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Trans Trailblazers You May Not Know About

BY: Trevor News
Illustration featuring Wendy Carlos, Miss Major, SOPHIE, and Aaron Rose

Women’s History Month is dedicated to celebrating the trailblazers who have changed the world, and reminding everyone that women and gender-expansive people deserve to be seen, heard, and loved. Still, Women’s History Month simply doesn’t acknowledge trans women like it should. We’re much more used to seeing celebrations of girl-bosses like Susan B. Anthony or Hillary Clinton, but women like Sylvia Rivera, Chelsea Manning, Marsha P. Johnson, Zaya Wade, and Chrstine Jorgensen aren’t given the same spotlight. And even though it has become more common to see trans people prominent in popular culture, they are rare examples of people breaking through a largely cisgender mainstream.

What’s more, it has become absolutely clear that trans people are still not safe. Between anti-trans violence and hostile rhetoric, the erasure of access to medical and gender-affirming care, and anti-LGBTQ legislation on the rise across the nation,trans people continue to be subjected to undue hardship. Trans women, just like everyone else, deserve respect, safety, and love. They deserve justice. Their accomplishments and stories should be celebrated every single day. And they shouldn’t have to be spectacular or famous to get basic acceptance and care.

It can feel radical to imagine a world where trans women and LGBTQ people in general are safer, more loved, more embraced — but imagine it. If we lived in a world where LGBTQ people were accepted completely, we may know about more trans trailblazers, and we wouldn’t lose our sisters before they make an impact on the world or even self-actualize. 

We’re here to share a bit about a few women you may not know about, but you should.

Miss Major Griffin Gracy (she/her)

Miss Major Griffin-Gracy (also known as Miss Major or Mama) is a living veteran of the Stonewall Rebellion, trans activist, and community leader advocating for incarcerated individuals. She specifically advocates on behalf of Black trans women who have survived police brutality. Miss Major continues her work as an activist at House of GG (the Griffin-Gracy Educational Retreat and Historical Center) and produces media that advances the story of Black trans women across the nation.

SOPHIE (she/her)

Sophie Xeon, also known as SOPHIE, was an immensely inventive and influential musician and producer, and one of the most important trans musicians of all time. SOPHIE’s music defied traditional pop song structures and combined dissonant melodies with underground dance beats; her style is now replicated by some of the most popular musicians today. SOPHIE passed away suddenly in January 2021, but she retains a large and loving fanbase.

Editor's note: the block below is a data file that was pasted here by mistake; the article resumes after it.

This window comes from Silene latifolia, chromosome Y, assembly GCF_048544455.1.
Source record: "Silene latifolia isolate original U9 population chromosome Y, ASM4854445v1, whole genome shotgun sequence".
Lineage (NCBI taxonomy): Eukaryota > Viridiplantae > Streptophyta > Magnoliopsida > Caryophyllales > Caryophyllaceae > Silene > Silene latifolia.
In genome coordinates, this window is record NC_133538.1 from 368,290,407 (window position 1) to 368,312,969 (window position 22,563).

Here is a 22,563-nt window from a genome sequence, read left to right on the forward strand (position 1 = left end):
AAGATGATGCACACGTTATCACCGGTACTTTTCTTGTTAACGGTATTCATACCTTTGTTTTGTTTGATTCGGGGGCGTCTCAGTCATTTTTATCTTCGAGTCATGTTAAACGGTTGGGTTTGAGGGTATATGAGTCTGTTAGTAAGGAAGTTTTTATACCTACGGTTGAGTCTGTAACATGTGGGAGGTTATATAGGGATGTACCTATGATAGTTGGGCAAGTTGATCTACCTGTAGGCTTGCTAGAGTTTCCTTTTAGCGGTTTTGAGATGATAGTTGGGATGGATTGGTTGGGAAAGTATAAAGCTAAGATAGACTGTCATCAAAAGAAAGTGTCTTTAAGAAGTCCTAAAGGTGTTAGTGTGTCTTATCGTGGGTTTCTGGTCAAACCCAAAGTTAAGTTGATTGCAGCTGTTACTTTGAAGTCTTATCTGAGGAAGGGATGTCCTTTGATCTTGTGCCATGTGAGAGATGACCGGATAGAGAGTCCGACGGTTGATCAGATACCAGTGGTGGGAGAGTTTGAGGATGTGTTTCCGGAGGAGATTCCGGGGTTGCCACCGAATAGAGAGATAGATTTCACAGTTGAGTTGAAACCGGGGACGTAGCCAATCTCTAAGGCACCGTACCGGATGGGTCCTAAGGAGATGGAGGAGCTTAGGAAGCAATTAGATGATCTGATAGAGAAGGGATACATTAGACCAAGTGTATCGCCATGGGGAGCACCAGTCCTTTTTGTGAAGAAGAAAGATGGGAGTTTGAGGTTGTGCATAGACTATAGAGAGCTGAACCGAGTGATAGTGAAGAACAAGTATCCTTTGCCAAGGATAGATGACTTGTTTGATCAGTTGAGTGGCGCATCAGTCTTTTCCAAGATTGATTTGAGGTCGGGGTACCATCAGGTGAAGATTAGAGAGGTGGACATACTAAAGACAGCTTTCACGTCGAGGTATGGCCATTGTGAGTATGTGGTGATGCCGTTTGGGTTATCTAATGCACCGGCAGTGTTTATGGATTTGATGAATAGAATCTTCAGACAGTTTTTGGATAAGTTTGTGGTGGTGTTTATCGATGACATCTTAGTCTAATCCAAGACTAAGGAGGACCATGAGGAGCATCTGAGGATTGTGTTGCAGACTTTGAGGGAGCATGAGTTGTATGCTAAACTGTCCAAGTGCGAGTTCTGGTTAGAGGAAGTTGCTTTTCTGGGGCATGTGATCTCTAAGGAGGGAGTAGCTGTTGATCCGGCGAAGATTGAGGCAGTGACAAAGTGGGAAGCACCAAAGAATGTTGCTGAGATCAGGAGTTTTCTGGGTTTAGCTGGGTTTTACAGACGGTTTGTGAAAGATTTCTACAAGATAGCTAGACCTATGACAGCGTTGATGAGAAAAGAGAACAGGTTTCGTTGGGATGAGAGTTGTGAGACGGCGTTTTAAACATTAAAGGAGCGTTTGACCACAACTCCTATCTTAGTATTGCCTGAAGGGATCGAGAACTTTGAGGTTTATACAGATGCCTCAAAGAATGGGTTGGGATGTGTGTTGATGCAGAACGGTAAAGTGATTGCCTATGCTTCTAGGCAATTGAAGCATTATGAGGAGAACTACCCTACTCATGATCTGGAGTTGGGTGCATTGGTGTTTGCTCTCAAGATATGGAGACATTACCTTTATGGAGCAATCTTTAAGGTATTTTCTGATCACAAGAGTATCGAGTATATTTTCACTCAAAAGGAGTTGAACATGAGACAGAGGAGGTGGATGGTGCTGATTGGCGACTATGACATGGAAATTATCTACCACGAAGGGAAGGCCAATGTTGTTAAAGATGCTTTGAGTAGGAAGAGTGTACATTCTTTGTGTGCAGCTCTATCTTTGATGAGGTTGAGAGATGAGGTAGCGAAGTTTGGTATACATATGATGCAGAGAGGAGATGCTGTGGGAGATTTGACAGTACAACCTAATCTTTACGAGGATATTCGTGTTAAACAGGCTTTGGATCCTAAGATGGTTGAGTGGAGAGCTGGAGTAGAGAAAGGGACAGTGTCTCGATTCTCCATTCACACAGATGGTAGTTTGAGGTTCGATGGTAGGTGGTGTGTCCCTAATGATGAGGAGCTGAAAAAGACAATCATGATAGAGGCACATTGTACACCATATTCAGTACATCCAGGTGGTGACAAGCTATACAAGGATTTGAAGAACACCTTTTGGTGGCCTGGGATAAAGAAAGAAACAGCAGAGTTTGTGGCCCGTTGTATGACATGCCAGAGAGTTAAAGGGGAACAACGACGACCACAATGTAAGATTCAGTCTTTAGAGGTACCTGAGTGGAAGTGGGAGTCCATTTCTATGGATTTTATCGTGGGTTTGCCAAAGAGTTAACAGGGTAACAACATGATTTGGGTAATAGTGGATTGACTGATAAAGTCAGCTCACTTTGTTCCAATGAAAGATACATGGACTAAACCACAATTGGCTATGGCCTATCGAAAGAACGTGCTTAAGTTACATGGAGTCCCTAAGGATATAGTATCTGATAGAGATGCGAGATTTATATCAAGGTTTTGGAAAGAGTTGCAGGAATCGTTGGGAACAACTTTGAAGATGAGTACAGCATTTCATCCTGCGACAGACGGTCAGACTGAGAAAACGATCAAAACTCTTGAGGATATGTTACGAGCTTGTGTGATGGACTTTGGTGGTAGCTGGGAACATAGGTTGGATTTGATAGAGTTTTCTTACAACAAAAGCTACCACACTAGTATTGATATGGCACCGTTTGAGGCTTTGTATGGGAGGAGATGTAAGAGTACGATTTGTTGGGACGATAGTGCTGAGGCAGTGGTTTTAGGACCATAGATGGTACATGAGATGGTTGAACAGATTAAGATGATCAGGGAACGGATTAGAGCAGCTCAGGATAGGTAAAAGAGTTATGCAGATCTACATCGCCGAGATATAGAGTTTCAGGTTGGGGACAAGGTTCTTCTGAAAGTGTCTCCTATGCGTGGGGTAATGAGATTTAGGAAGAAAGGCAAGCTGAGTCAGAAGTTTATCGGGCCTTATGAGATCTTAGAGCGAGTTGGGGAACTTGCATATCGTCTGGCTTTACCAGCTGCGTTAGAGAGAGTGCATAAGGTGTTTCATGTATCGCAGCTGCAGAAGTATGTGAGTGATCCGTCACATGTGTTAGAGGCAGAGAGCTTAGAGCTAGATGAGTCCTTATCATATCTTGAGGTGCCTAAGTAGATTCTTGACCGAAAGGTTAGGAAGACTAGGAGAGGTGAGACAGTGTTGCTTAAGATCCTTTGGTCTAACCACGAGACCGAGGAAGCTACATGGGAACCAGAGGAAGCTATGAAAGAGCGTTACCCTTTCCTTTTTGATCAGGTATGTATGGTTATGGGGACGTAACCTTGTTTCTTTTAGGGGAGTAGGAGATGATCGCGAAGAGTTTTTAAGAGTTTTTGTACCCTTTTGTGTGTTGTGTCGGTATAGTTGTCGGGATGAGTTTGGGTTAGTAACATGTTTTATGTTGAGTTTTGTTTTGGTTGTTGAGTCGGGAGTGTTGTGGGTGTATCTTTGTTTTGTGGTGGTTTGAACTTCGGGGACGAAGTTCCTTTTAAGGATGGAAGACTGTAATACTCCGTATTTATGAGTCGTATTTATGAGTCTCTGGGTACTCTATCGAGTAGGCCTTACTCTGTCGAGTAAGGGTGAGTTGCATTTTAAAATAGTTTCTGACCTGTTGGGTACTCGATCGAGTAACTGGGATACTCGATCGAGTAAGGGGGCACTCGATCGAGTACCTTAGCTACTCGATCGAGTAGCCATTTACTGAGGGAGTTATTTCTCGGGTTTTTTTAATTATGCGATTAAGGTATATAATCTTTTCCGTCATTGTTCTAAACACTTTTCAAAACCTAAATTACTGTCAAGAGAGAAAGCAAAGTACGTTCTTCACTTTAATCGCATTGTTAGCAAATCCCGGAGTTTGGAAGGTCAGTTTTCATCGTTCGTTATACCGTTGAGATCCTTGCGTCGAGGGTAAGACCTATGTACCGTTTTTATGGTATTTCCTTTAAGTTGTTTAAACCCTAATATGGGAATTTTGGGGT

Aaron Rose Phillip (she/her)

Aaron Phillip is an Antiguan-American model, and became the first Black trans and physically disabled model to be represented by a major modeling agency. Aaron is a fierce advocate for Black, LGBTQ, and disabled people, frequently speaks out against racism and transphobia on her social media and is waging to gain more representation for trans women of color in the fashion industry. Aaron has modeled in several major high fashion campaigns, and featured in editorials in Dazed and Teen Vogue. 

Wendy Carlos (she/her)

Wendy Carlos is an American musician and composer, and the first trans person to win a Grammy Award. She is best known for her electronic music and film scores, famously composing music for several of director Stanley Kubrick’s movies, and the movie Tron (1989). Wendy is a trailblazer in the music industry for her signature blend of classical and electronic music that has made her one of the most important composers living today. Still, much of her discography is out of print, and has not been licensed for streaming.

The truth is, trans people have been here forever and will be until the end of time. As we celebrate Women’s History Month, let’s lift up those who fought for liberation and visibility for all, and forged the path for the next generation. 

Sue Cardenas-Soto is a Copywriter at The Trevor Project, the leading suicide prevention and mental health organization for lesbian, gay, bisexual, transgender, queer & questioning (LGBTQ) young people. If you or someone you know is feeling hopeless or suicidal, our trained crisis counselors are available 24/7 at 1-866-488-7386 via chat, or by texting START to 678-678.

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